The underfunding crisis in Chicago’s pension funds has continued to worsen due in part to automatic cost-of-living benefit increases passed by the state in 2010.

Beginning in 2015, Chicago’s budget deficit is likely to grow as the city is required by state law to make far greater contributions to the pension funds, costing the city as much as it would cost to hire another 4,300 police officers.

In managing Chicago’s looming pension deficit crisis, the city and state face a dilemma common to many municipalities nationwide.

Reducing pension obligations involves negotiating with unions that are reluctant to deprive retired and retiring government employees of the benefits they have earned.

Amending future benefits is extremely unpopular with current government union workers forced to change the conditions of their future employment to reduce substantially the benefits they may expect to receive at retirement.

Quickly, images arise of the crisis faced by Wisconsin Gov. Scott Walker when union mobs stormed the state capital in Madison and launched a recall efforts to force him out of office after he demanded a reduction in the pension benefits paid to retired and retiring unionized public employees.

The problem Chicago will soon face as the city’s annual deficit grows from $338.7 million to $1.6 billion by 2016 is that municipal employees not unreasonably want their pension benefits paid as specified by their union contract with the state of Illinois, regardless whether or not the city of Chicago can pay up.

“Given the size of the unfunded liability and the dollar amount that would be required to fully fund, even over many years, tax increases and service reductions cannot be the complete answer,” Emanuel’s annual financial report noted.

Emanuel has pressed for a serious of pension reform proposals in Springfield, arguing that cost-of-living adjustments written into current law are not sustainable and that major changes in benefits paid must be made to protect Chicago taxpayers and the retirement security of its workforce.

“Increased employee contributions need to be phased in, and retirement ages are out of line with reality and do not account for longer life expectancies,” the financial report stressed.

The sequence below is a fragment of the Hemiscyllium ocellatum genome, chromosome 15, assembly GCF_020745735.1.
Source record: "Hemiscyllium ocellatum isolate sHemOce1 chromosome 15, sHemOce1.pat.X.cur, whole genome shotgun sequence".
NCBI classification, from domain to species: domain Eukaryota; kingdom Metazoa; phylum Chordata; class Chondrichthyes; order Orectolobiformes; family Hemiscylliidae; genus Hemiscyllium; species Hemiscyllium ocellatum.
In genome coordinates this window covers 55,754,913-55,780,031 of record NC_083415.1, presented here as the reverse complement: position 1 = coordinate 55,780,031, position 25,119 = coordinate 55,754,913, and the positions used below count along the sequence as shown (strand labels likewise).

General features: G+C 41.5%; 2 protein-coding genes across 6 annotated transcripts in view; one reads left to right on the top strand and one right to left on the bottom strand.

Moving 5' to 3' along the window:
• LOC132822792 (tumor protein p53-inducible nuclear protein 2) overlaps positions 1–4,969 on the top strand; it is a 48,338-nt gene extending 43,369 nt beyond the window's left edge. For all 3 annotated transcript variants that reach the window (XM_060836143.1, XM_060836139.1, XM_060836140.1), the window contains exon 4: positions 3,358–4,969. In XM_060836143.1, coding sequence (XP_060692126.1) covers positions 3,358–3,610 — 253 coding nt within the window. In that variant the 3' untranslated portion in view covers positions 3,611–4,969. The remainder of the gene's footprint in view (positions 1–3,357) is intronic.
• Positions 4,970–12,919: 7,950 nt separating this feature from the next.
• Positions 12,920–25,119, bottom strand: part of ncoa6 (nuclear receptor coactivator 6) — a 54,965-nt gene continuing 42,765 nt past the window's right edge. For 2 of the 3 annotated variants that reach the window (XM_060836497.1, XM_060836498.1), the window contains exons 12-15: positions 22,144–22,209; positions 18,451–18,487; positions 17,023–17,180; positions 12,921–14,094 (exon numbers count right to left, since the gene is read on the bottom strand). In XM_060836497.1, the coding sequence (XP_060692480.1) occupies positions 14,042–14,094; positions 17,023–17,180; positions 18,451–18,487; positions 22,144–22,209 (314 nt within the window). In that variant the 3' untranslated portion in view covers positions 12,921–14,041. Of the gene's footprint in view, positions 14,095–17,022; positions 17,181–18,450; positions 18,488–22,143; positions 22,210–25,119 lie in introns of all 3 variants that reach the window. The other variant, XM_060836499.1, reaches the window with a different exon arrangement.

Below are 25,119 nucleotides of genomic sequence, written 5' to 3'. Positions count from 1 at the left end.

Salary crisis

In addition to the current pension crisis, Chicago faces a salary crisis with its current municipal workforce.

Chicago has dramatically decreased its public employee workforce from 40,506 positions (42,392 full-time equivalents, or FTEs) in 2003 to 32,420 positions (33,554 FTEs) in 2013, a decrease of approximately 20 percent in the past 10 years.

Yet, despite this reduction in workforce, Chicago’s total personnel costs increased by 15 percent between 2003 and 2012, with salary and wage expenses rising by 11 percent and healthcare costs by 38 percent.

Today, 90 percent of Chicago employees are represented by a union, up from 87 percent in 2003.

Chicago engages in collective-bargaining negotiations with 40 different unions. The Fraternal Order of Police and the Chicago Firefighters Union are the two largest, with 17,482 public safety positions, including police captains, lieutenants and sergeants.

Payroll, Chicago’s single highest expense, totals $2.4 billion, with 2,400 city employees, not including school employees, making more than $100,000 a year.

Payroll costs are expected to increase $100 million in 2014, and no discussions are underway about making any cuts to any municipal employee salaries.

Chicago’s budget deficits could intensify dramatically if the city fails to meet Emanuel’s rosy forecast that the city will increase revenue $466 million in 2014 and $580 million in 2015.